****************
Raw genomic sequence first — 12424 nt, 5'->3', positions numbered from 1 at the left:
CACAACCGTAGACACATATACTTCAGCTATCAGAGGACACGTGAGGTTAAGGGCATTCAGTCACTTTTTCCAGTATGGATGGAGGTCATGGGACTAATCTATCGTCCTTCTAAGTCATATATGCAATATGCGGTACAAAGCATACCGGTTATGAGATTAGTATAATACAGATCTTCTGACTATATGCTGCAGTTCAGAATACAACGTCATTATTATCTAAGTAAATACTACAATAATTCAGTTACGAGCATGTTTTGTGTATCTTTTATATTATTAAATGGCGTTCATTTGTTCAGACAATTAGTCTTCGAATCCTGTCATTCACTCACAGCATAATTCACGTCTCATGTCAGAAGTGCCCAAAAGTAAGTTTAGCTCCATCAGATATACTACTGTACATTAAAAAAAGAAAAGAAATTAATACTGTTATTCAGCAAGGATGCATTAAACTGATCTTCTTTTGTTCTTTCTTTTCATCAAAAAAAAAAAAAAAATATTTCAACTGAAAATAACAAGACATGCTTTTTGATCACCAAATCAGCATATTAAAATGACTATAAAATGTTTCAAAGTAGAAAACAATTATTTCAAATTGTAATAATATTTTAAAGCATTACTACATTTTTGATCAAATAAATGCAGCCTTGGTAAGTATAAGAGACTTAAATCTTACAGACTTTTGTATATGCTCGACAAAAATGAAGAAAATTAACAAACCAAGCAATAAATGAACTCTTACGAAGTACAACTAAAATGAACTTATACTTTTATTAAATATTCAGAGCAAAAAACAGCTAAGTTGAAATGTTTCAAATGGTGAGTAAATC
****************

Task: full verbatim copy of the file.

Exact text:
Raw genomic sequence first — 12424 nt, 5'->3', positions numbered from 1 at the left:
CACAACCGTAGACACATATACTTCAGCTATCAGAGGACACGTGAGGTTAAGGGCATTCAGTCACTTTTTCCAGTATGGATGGAGGTCATGGGACTAATCTATCGTCCTTCTAAGTCATATATGCAATATGCGGTACAAAGCATACCGGTTATGAGATTAGTATAATACAGATCTTCTGACTATATGCTGCAGTTCAGAATACAACGTCATTATTATCTAAGTAAATACTACAATAATTCAGTTACGAGCATGTTTTGTGTATCTTTTATATTATTAAATGGCGTTCATTTGTTCAGACAATTAGTCTTCGAATCCTGTCATTCACTCACAGCATAATTCACGTCTCATGTCAGAAGTGCCCAAAAGTAAGTTTAGCTCCATCAGATATACTACTGTACATTAAAAAAAGAAAAGAAATTAATACTGTTATTCAGCAAGGATGCATTAAACTGATCTTCTTTTGTTCTTTCTTTTCATCAAAAAAAAAAAAAAAATATTTCAACTGAAAATAACAAGACATGCTTTTTGATCACCAAATCAGCATATTAAAATGACTATAAAATGTTTCAAAGTAGAAAACAATTATTTCAAATTGTAATAATATTTTAAAGCATTACTACATTTTTGATCAAATAAATGCAGCCTTGGTAAGTATAAGAGACTTAAATCTTACAGACTTTTGTATATGCTCGACAAAAATGAAGAAAATTAACAAACCAAGCAATAAATGAACTCTTACGAAGTACAACTAAAATGAACTTATACTTTTATTAAATATTCAGAGCAAAAAACAGCTAAGTTGAAATGTTTCAAATGGTGAGTAAATC